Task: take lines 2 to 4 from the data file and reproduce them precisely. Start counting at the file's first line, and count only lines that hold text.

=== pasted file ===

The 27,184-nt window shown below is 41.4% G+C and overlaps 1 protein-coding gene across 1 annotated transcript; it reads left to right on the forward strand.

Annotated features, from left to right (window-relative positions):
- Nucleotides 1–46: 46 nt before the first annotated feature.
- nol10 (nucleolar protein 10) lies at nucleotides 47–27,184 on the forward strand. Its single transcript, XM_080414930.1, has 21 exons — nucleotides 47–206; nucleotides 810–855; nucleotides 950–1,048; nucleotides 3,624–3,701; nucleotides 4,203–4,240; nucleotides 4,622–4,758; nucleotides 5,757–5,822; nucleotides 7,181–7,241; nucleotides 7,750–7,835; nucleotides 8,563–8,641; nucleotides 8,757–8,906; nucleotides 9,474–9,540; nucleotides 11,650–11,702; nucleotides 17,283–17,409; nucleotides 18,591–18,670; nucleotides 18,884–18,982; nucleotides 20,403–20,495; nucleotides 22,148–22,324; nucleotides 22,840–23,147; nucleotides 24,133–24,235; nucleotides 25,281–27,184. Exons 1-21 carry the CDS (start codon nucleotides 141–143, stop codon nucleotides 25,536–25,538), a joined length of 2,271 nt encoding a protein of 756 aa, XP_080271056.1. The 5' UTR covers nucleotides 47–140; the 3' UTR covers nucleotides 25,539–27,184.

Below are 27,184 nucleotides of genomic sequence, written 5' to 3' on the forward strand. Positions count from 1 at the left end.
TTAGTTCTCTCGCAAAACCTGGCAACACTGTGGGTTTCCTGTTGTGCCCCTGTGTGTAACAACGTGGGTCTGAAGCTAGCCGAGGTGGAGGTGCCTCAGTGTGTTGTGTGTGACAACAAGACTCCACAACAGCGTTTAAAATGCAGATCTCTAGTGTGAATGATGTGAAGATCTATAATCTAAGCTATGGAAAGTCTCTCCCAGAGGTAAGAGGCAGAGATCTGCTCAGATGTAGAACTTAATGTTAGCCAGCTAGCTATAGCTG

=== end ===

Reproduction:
Annotated features, from left to right (window-relative positions):
- Nucleotides 1–46: 46 nt before the first annotated feature.
- nol10 (nucleolar protein 10) lies at nucleotides 47–27,184 on the forward strand. Its single transcript, XM_080414930.1, has 21 exons — nucleotides 47–206; nucleotides 810–855; nucleotides 950–1,048; nucleotides 3,624–3,701; nucleotides 4,203–4,240; nucleotides 4,622–4,758; nucleotides 5,757–5,822; nucleotides 7,181–7,241; nucleotides 7,750–7,835; nucleotides 8,563–8,641; nucleotides 8,757–8,906; nucleotides 9,474–9,540; nucleotides 11,650–11,702; nucleotides 17,283–17,409; nucleotides 18,591–18,670; nucleotides 18,884–18,982; nucleotides 20,403–20,495; nucleotides 22,148–22,324; nucleotides 22,840–23,147; nucleotides 24,133–24,235; nucleotides 25,281–27,184. Exons 1-21 carry the CDS (start codon nucleotides 141–143, stop codon nucleotides 25,536–25,538), a joined length of 2,271 nt encoding a protein of 756 aa, XP_080271056.1. The 5' UTR covers nucleotides 47–140; the 3' UTR covers nucleotides 25,539–27,184.